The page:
10 Booklist July2016 www.booklistreader.com
distracting) cross-references to related and
complementary strategies. Reischer summarizes psychological research and her clinical
experience in a simple, straightforward manner mostly free of jargon. She is at her best
in the “Try This” section at the end of each
chapter, which includes real-life examples
and step-by-step instructions for applying
the strategy in a challenging parenting situation. Like many authors of parenting books,
Reischer wrote the one book she was unable
to find when her first child was born. She has
ensured that parents of young children no
longer have that problem. —Lindsay Harmon
Health & Medicine
The Alzheimer’s Prevention & Treatment
Diet: Using Nutrition to Combat the
Effects of Alzheimer’s Disease.
By Richard S. Isaacson and Christopher
July 2016. 320p. Square One, paper, $17.95
(9780757004087); e-book (9780757054082). 616.8.
It’s hard to argue with a book that espouses
eating a dinner of salmon, roasted red potatoes, and green beans or a morning snack of a
hard-boiled egg and an apple. So even skeptics
who question whether diet can truly prevent
dementia will find it tough to object to this
guide. Isaacson, a medical doctor and neurologist who specializes in Alzheimer’s disease,
and Ochner, a clinical scientist who focuses
on nutrition, present a plan that is “satisfying
to both the brain and the belly.” The authors
suggest reducing carbohydrate intake, limiting fast foods and fried foods to no more than
one meal a week, and eating omega 3–rich
fish at least twice a week and leafy greens every day. They also make a compelling case for
staying slim, noting that overweight people
are considered to be at greater risk of developing hypertension, high cholesterol, diabetes,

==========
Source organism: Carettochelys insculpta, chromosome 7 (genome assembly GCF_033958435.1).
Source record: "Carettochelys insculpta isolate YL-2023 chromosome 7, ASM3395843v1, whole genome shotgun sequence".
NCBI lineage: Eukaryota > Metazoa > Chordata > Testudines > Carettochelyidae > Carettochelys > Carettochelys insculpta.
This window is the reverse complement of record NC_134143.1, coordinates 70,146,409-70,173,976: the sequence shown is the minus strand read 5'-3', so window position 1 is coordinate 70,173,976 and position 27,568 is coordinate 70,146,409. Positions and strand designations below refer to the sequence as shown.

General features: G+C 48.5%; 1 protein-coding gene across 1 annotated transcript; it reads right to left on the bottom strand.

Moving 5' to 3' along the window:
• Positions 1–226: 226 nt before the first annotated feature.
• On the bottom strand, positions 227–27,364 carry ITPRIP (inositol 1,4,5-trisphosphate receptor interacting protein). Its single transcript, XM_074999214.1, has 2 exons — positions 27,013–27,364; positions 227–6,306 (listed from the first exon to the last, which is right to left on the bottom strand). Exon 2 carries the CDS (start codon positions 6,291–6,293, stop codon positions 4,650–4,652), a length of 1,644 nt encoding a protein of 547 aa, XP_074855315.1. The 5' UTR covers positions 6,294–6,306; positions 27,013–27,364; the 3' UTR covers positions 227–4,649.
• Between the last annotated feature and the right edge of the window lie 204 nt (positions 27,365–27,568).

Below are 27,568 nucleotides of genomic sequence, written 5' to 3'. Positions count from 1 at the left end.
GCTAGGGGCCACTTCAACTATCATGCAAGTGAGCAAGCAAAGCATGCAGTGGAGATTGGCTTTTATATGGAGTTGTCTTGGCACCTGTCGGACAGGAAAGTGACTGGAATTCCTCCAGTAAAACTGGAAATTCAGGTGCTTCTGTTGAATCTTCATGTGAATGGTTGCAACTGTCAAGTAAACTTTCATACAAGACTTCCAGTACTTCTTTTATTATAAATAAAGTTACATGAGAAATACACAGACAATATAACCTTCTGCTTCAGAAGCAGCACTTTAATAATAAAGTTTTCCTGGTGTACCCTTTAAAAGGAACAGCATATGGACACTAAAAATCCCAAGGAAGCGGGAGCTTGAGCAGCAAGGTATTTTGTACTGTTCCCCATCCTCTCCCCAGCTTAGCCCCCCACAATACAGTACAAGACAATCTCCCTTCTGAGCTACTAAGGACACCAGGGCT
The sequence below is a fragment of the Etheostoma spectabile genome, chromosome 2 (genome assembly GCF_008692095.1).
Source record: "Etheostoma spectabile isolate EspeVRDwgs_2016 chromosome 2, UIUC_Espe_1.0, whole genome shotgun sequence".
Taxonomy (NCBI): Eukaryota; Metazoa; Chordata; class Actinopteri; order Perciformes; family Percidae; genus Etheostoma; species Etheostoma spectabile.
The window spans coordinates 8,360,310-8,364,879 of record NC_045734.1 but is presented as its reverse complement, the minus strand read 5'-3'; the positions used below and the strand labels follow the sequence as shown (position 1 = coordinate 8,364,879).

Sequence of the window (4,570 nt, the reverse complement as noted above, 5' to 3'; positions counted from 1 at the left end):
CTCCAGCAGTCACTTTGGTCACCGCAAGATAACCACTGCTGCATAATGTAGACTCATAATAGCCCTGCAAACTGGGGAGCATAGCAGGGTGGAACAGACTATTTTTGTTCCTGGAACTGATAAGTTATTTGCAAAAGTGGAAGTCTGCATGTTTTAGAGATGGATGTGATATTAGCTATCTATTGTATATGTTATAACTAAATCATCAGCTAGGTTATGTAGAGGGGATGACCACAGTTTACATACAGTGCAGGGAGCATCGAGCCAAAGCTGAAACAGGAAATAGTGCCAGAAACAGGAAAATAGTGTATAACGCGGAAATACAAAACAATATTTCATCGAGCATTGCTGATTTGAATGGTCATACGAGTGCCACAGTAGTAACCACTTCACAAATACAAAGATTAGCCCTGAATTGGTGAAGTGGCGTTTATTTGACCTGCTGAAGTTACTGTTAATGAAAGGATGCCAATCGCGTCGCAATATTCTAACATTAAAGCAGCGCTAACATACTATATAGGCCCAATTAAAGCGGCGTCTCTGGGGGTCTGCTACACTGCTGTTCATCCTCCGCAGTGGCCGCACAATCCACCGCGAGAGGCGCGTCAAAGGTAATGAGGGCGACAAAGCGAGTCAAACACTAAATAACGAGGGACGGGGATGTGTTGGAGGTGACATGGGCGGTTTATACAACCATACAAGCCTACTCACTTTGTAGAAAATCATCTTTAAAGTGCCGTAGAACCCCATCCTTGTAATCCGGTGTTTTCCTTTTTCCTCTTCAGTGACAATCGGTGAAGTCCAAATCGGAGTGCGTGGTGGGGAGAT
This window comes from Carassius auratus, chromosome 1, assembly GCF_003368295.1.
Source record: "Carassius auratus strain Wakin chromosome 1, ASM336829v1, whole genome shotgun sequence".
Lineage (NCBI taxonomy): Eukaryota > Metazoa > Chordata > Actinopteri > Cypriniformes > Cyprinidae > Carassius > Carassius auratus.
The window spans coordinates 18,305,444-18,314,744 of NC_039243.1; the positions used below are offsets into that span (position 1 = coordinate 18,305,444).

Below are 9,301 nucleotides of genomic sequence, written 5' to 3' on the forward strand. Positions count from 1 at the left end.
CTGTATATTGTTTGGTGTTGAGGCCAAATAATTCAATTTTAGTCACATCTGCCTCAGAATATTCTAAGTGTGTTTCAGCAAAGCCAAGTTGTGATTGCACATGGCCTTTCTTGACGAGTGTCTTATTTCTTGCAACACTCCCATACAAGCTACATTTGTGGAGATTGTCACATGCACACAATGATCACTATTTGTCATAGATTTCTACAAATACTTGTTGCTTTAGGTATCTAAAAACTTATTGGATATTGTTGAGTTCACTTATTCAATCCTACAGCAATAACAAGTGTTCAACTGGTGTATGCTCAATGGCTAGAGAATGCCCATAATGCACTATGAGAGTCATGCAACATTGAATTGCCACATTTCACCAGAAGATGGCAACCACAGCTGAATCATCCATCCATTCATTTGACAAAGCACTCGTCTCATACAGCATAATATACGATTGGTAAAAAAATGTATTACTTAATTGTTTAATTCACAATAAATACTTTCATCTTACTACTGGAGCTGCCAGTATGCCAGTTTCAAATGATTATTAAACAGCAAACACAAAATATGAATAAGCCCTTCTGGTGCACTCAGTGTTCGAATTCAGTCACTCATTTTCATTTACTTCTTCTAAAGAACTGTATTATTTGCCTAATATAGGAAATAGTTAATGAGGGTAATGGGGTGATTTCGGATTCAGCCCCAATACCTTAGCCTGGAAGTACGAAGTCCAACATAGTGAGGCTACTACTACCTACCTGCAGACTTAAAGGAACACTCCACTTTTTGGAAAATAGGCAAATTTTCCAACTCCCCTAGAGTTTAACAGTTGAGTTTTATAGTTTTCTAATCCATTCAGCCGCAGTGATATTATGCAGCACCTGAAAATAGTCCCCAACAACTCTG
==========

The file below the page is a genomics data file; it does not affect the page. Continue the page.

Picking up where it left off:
and cancer. Isaacson and Ochner can get a bit
wonky, but overall, the reasonable diet they
recommend certainly won’t cause harm and
may, indeed, reduce the risk of getting this irreversible, memory-destroying brain disorder.
Glow Kids: How Screen Addiction Is
Hijacking Our Kids—and How to Break
By Nicholas Kardaras.
Aug. 2016. 288p. St. Martin’s, $25.99 (9781250097996).
Kardaras, an addictions expert and profes-
sor of neuroscience, uses scientific studies
and examples from his own practice to show
the addictive powers of electronic gaming
and social media, calling them “electronic
cocaine.” He cites cases about teens who are
avid gamers losing touch with reality and
tests showing that attention and memory are
shrinking in school children. Although not
completely against the computer (he admits
to writing his book electronically), his main
concerns are the effects games have on the
developing brains of younger users and the
explosion of electronics in education. The
constant reward seeking and escalating chal-
lenges cause an increase in dopamine, which
translates into addiction, leading Kardaras
to speculate on links to ADHD and waning
sensory awareness as well as the influence of
cyberbullying on rising crime and suicide
rates. His tone is conversational rather than
threatening, and his commonsense sugges-
tions for combating this epidemic (public
awareness, full disclosure by tech companies,
emphasis on critical thinking in schools) are
reassuring. Kardaras’ eye-opening study is
sure to spark discussions among parents and
educators. —Candace Smith
By Elizabeth Lesser.
Sept. 2016. 320p. Harper/Wave, $25.99
Looking for lessons in sibling harmony?
One need look no further than Lesser’s
fine and moving memoir. Cofounder of the
Omega Institute and author of the best-selling Broken Open (2004),
Lesser was caught in a loop
of preprogrammed relationship roles with her three
sisters, and she had given
scant thought to challenging the die cast in their
early family life. This one
was the smart one, this one
the impetuous one, this one the baby of the